Monthly Archives: April 2015

The Man in Apartment 14b.

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Historical research can sometimes lead you into unexpected places. I have recently been following my interest in the Industrial Revolution by looking into the life and inventions of Malachi “Utility” Satterthwaite, the famously dour engineer and inventor of several radical loom modifications. In an obscure Huddersfield archive I stumbled across his journal from the 1840s, detailing his little-known trip to Paris to investigate French silk-weaving technology.

Satterthwaite clearly did not enjoy his stay in the City of Light. Shocked by the licentiousness, appalled by the “fancy foreign food” and unable to find a Primitive Methodist Chapel within 5 miles of Montmartre, he spent much of his time alone in his lodgings, looking at blueprints of looms.

Yet even here he was sorely tested. He had paid in advance for two months in an apartment in the house of a Mme Janos-Hary in the Place d’Orleans, in what he had hoped would be a nice quiet part of town, and had apparently been assured by Mme Janos-Hary – in a conversation he describes as “difficult, but facilitated with the aid of a large ear-trumpet” – that her house was a quiet and sober establishment with no noisy tenants.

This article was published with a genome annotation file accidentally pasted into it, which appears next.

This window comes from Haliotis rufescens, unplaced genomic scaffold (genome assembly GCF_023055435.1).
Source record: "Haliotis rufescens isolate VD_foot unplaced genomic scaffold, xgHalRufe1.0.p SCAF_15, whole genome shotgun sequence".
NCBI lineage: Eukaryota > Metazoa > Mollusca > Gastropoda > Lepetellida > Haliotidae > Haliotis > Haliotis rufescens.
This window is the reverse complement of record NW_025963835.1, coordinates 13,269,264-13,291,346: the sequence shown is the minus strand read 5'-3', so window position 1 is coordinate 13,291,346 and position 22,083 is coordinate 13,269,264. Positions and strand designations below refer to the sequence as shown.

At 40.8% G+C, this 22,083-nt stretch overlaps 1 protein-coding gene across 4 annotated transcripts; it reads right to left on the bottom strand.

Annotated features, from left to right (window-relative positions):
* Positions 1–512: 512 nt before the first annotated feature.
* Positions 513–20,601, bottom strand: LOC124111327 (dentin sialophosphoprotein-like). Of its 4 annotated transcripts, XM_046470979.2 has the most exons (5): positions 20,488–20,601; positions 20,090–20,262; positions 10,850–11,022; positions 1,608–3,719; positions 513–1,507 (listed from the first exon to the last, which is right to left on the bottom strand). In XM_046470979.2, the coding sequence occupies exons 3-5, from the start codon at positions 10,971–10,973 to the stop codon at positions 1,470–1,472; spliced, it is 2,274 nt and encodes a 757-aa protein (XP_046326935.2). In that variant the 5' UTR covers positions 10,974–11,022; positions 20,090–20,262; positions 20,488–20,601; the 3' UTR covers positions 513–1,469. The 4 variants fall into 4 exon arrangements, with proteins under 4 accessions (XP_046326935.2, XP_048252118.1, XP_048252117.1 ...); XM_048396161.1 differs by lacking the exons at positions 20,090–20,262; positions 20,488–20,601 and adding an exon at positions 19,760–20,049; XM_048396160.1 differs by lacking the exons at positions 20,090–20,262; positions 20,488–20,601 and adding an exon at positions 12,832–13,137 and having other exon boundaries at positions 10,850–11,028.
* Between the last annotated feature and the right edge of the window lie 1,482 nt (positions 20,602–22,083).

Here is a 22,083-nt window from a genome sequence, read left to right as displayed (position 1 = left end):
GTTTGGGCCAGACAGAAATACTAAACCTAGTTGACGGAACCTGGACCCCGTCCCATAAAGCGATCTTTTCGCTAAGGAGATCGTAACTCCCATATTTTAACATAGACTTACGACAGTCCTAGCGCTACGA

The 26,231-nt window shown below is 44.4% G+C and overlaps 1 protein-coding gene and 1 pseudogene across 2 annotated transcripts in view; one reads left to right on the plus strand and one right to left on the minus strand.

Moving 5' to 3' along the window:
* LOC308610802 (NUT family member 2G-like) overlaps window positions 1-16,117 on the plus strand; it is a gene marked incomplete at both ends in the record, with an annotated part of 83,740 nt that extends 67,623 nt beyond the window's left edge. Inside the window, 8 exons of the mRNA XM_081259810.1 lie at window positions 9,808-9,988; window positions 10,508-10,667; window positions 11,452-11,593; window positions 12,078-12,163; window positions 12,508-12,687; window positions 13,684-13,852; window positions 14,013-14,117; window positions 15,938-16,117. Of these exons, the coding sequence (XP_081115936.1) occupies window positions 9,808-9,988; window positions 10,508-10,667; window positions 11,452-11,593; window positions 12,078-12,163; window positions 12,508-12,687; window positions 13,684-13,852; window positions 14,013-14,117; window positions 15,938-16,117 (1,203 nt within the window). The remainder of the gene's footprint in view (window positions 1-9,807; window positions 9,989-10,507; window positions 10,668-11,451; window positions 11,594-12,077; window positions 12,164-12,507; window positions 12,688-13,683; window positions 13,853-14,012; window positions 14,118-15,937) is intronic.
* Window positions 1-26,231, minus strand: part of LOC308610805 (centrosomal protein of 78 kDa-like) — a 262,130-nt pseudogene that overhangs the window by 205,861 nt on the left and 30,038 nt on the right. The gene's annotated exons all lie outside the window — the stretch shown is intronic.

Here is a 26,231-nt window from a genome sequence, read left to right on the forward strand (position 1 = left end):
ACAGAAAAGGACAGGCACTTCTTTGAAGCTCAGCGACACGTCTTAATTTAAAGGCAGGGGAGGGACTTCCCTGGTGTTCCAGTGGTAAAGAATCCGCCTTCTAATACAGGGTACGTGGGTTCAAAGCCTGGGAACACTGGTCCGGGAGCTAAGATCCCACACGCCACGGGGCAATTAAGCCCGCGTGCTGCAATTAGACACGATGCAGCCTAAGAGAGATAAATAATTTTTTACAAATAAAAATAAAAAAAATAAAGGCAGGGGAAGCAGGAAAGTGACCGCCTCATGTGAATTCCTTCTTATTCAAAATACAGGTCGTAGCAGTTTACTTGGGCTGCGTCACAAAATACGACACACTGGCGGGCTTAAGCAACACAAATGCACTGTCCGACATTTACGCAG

After two nights, it dawned on Satterthwaite that Madame’s impressions of quietitude was due to her deafness, and that the house not only was frequented by her Hungarian compatriot Franz Liszt, breaking her piano with disturbing regularity, but that his own apartment – 14b – was sandwiched between “a Polack named Showpan who ceases his wretched piano-bashing only to cough for minutes on end”, and “a Jew named Al Cann, seemingly suspended under a top hat as big as he is, who alternates between jumping up and down on his piano keyboard and babbling in Hebrew”.

It appear that these are his phonetic Yorkshire renderings of the names of [Frederic] Chopin and [Charles-Valentin] Alkan, both recognised as notable piano virtuosi and composers in their own right, who did indeed occupy flats in the same building at this time.